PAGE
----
In interviews in the past two days, Nepalis said they were forced to deal with the tragedy with hardly any government help and complained that their leaders had made the nation vulnerable, with a tolerance of poor construction and development norms.
On Sunday, Achutraj Subedi, a businessman in the construction industry, lay contorted in pain in a hospital in Katmandu, his spine, skull and left leg battered in a building collapse caused by the earthquake.
As his brother-in-law Youraj Sharma tended to him, he said both men knew well that the country was a victim of more than just natural tectonic forces.
“We’re both in the building business, and people have built buildings without pillars, without iron rods in the concrete and with very loose concrete,” Mr. Sharma said. “He was on the ground floor of a hotel, meeting with six friends in the business, and the hotel just fell down on them,” Mr. Sharma said.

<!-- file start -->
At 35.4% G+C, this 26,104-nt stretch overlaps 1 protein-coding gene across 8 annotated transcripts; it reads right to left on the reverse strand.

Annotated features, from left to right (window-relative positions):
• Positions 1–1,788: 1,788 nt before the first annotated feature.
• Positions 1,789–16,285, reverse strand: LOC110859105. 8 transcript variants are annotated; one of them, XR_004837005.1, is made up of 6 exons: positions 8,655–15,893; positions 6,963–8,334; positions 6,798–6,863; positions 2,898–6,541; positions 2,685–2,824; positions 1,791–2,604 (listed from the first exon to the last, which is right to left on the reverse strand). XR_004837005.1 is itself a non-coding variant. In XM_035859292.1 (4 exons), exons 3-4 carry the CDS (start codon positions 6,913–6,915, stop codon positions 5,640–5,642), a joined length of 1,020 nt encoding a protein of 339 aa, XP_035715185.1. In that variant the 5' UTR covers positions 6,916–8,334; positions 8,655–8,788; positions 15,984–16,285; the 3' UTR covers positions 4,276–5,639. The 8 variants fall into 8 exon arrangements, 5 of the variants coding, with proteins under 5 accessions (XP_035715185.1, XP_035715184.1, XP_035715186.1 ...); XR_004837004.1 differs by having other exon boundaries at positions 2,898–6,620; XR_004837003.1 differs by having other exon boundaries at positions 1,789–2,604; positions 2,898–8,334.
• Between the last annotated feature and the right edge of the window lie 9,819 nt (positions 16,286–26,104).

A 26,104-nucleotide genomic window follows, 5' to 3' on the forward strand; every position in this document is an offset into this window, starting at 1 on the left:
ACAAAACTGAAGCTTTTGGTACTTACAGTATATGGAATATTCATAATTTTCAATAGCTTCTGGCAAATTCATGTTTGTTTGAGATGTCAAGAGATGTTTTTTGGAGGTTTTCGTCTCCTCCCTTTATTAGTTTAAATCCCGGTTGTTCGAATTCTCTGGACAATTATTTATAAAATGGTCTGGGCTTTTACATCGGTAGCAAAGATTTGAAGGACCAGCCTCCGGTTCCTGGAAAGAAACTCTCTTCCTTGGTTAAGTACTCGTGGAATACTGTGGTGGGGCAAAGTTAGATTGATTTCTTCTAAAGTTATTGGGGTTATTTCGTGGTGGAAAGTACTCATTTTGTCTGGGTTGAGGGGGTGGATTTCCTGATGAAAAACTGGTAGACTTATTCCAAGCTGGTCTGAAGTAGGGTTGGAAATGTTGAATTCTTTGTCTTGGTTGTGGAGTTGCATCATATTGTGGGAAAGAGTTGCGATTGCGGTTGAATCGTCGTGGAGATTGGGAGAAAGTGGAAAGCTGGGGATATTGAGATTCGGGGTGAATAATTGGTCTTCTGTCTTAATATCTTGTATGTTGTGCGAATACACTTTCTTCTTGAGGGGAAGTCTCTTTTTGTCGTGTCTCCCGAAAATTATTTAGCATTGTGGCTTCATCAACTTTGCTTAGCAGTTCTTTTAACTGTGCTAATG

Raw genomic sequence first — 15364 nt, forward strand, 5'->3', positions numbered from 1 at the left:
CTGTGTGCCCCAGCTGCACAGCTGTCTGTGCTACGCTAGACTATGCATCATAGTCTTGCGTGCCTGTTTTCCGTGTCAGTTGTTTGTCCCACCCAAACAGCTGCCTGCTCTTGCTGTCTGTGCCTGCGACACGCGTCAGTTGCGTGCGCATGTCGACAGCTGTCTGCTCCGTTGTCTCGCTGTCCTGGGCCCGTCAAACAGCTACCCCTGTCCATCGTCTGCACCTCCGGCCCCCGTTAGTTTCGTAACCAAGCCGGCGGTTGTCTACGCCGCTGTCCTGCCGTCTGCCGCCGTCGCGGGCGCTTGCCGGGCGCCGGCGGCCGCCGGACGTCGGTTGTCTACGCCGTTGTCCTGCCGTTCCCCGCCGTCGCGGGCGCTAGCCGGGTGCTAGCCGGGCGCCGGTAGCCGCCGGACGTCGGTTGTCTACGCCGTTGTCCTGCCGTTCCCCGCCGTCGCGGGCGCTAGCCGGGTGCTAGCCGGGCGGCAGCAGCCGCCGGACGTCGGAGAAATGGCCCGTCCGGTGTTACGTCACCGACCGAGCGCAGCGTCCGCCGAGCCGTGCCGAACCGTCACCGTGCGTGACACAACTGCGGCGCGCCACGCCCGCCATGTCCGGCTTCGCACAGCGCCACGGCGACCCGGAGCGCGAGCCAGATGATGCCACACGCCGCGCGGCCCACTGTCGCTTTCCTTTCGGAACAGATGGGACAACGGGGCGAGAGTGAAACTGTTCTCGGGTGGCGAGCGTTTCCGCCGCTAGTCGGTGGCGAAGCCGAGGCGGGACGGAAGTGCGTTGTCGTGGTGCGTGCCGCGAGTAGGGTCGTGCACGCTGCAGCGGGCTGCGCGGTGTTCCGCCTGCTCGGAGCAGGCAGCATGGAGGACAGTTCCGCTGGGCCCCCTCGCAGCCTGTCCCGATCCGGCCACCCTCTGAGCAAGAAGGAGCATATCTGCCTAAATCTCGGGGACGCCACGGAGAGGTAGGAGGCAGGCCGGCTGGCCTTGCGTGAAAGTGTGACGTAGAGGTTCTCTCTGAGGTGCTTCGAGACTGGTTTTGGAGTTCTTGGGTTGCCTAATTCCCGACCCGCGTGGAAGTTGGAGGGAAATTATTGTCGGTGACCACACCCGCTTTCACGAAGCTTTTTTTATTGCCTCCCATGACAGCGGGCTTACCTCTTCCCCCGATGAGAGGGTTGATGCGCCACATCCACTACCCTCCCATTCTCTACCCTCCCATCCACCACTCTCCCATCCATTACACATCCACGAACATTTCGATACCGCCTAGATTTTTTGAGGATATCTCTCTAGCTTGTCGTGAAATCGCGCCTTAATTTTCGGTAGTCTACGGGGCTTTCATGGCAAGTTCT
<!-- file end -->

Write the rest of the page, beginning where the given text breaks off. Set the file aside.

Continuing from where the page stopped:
Two of the men died, three others were wounded and one was still missing under the rubble, he said. “That shouldn’t happen, but it did. Like many things we have seen here.”
The country has vast hydropower potential, but electricity has long been in such short supply that lights are generally out for up to 14 hours each day in places like Katmandu. Many places have not seen power since the quake hit.
Manufacturing has declined for years and now represents a paltry 6 percent of the country’s economy. Poverty is endemic, air pollution is choking, and health statistics are terrible.
With few jobs at home, the country’s youths have become part of a modern exodus. The scale of emigration has long astonished development economists, yet it continues to grow.